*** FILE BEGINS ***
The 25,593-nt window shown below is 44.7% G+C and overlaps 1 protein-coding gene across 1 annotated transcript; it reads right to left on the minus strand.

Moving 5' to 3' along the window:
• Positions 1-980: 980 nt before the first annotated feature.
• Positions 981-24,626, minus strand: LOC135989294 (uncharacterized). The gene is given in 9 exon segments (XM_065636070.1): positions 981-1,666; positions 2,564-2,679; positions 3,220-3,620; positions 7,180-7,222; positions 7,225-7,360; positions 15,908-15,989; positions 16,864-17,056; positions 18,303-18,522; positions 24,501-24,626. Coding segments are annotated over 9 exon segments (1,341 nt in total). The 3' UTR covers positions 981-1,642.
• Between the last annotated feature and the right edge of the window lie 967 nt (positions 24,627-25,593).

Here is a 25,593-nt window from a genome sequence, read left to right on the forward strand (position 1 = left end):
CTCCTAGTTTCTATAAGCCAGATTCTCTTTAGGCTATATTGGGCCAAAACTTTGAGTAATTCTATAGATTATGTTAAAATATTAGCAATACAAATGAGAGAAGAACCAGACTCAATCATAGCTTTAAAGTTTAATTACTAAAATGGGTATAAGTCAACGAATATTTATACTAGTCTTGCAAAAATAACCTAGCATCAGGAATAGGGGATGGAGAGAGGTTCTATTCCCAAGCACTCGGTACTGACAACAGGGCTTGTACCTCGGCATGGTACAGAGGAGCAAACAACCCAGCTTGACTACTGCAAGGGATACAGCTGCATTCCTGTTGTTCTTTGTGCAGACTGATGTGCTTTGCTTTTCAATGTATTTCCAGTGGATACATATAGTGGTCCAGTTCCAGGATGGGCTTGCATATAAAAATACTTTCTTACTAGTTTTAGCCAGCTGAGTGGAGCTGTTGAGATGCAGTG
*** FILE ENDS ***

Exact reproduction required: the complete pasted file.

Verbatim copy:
The 25,593-nt window shown below is 44.7% G+C and overlaps 1 protein-coding gene across 1 annotated transcript; it reads right to left on the minus strand.

Moving 5' to 3' along the window:
• Positions 1-980: 980 nt before the first annotated feature.
• Positions 981-24,626, minus strand: LOC135989294 (uncharacterized). The gene is given in 9 exon segments (XM_065636070.1): positions 981-1,666; positions 2,564-2,679; positions 3,220-3,620; positions 7,180-7,222; positions 7,225-7,360; positions 15,908-15,989; positions 16,864-17,056; positions 18,303-18,522; positions 24,501-24,626. Coding segments are annotated over 9 exon segments (1,341 nt in total). The 3' UTR covers positions 981-1,642.
• Between the last annotated feature and the right edge of the window lie 967 nt (positions 24,627-25,593).

Here is a 25,593-nt window from a genome sequence, read left to right on the forward strand (position 1 = left end):
CTCCTAGTTTCTATAAGCCAGATTCTCTTTAGGCTATATTGGGCCAAAACTTTGAGTAATTCTATAGATTATGTTAAAATATTAGCAATACAAATGAGAGAAGAACCAGACTCAATCATAGCTTTAAAGTTTAATTACTAAAATGGGTATAAGTCAACGAATATTTATACTAGTCTTGCAAAAATAACCTAGCATCAGGAATAGGGGATGGAGAGAGGTTCTATTCCCAAGCACTCGGTACTGACAACAGGGCTTGTACCTCGGCATGGTACAGAGGAGCAAACAACCCAGCTTGACTACTGCAAGGGATACAGCTGCATTCCTGTTGTTCTTTGTGCAGACTGATGTGCTTTGCTTTTCAATGTATTTCCAGTGGATACATATAGTGGTCCAGTTCCAGGATGGGCTTGCATATAAAAATACTTTCTTACTAGTTTTAGCCAGCTGAGTGGAGCTGTTGAGATGCAGTG